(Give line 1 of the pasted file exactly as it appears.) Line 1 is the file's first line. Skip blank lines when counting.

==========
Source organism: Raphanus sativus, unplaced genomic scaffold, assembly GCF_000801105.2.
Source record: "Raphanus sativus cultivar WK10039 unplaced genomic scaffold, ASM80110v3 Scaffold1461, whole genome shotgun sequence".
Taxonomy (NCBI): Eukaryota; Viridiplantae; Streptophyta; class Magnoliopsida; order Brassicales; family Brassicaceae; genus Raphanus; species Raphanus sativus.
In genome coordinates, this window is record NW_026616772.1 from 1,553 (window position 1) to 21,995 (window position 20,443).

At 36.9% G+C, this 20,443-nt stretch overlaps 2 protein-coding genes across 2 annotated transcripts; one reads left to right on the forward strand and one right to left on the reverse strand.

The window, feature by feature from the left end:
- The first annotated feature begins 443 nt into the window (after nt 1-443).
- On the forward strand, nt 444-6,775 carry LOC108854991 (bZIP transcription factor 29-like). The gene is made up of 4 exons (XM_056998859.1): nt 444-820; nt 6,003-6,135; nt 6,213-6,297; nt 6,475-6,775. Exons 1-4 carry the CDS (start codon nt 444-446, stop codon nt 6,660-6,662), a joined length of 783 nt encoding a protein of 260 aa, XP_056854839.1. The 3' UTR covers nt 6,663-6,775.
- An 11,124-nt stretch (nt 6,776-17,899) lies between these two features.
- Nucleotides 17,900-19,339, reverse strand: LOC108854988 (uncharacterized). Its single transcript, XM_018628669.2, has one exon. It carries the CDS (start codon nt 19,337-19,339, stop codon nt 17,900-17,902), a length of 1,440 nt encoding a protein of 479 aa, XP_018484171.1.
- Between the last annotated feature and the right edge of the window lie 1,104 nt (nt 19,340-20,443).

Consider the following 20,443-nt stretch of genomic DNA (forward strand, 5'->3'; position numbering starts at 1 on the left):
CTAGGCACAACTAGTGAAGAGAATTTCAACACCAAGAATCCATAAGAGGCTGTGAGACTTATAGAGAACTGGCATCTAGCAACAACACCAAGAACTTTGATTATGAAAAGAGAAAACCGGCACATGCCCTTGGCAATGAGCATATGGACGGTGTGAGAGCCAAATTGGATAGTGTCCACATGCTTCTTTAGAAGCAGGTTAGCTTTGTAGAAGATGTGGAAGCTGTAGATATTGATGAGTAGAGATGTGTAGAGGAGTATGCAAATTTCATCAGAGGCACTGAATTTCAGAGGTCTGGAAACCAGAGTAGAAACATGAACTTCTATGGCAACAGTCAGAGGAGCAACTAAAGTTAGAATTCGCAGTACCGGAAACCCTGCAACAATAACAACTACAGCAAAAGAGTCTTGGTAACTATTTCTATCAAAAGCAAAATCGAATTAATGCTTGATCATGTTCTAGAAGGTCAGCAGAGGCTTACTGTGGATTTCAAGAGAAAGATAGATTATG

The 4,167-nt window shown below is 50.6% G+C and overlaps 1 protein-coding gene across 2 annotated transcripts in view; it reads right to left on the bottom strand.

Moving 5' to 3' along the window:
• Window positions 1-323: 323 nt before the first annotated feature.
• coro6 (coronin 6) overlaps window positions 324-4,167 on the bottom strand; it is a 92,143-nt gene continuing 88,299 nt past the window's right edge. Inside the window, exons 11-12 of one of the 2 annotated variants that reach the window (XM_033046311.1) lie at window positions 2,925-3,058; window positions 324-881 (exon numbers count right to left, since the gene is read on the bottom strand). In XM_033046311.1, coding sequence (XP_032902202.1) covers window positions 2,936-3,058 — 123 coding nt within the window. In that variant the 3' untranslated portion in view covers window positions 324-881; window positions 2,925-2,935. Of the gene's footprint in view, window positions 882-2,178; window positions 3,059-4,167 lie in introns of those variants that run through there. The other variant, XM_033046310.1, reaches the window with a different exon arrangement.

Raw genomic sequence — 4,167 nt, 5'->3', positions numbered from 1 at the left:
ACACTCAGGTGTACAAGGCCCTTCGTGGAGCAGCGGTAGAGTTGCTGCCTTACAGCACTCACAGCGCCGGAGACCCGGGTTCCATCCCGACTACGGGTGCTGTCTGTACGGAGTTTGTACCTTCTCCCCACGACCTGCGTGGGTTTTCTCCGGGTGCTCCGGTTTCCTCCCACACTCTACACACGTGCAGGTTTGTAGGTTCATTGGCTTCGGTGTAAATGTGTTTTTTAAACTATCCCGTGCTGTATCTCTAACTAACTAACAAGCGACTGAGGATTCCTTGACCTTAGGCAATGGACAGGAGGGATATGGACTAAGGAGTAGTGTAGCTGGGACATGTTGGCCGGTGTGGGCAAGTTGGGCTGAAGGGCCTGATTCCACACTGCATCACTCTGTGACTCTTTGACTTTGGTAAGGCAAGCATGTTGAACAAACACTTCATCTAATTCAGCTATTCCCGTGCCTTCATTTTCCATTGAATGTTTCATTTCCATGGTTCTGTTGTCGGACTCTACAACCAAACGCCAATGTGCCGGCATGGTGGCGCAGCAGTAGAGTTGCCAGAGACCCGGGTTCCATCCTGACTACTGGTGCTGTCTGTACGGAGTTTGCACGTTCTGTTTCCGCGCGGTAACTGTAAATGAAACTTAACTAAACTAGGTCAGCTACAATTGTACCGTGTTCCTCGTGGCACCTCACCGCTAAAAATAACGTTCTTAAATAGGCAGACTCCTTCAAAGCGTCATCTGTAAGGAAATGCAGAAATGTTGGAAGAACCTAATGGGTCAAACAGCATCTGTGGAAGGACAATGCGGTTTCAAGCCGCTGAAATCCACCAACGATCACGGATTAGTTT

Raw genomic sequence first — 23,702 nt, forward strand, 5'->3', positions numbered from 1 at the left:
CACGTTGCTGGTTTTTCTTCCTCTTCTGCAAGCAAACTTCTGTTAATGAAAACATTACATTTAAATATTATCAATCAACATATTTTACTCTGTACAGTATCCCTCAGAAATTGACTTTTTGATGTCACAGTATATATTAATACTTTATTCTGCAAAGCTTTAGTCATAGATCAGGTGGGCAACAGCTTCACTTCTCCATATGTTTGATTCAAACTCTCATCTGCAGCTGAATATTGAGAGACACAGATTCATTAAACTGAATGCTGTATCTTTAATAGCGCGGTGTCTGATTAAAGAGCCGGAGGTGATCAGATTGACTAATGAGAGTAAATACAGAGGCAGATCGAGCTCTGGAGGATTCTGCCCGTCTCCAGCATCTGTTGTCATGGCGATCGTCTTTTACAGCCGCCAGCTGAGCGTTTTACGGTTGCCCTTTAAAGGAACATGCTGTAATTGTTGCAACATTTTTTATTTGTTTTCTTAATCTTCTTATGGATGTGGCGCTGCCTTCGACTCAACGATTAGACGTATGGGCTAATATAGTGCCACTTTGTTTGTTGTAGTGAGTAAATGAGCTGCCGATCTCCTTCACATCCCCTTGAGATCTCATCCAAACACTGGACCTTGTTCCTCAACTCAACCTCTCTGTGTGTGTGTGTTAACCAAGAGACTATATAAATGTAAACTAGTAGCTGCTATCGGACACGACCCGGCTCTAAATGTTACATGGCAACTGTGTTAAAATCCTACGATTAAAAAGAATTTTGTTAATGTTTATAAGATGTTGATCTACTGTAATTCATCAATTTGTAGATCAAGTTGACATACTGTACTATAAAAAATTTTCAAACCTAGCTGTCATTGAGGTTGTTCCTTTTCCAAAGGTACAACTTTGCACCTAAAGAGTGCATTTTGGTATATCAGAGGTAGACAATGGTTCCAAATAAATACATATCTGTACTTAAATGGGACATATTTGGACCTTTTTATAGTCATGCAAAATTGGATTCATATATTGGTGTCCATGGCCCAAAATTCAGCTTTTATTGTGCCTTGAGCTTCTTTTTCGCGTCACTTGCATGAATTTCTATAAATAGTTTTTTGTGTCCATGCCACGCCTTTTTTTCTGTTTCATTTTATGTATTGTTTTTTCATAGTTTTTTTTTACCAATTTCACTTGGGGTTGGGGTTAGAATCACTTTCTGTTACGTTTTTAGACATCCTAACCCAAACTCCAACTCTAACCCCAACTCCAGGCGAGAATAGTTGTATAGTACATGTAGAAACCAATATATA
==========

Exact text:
Source organism: Raphanus sativus, unplaced genomic scaffold, assembly GCF_000801105.2.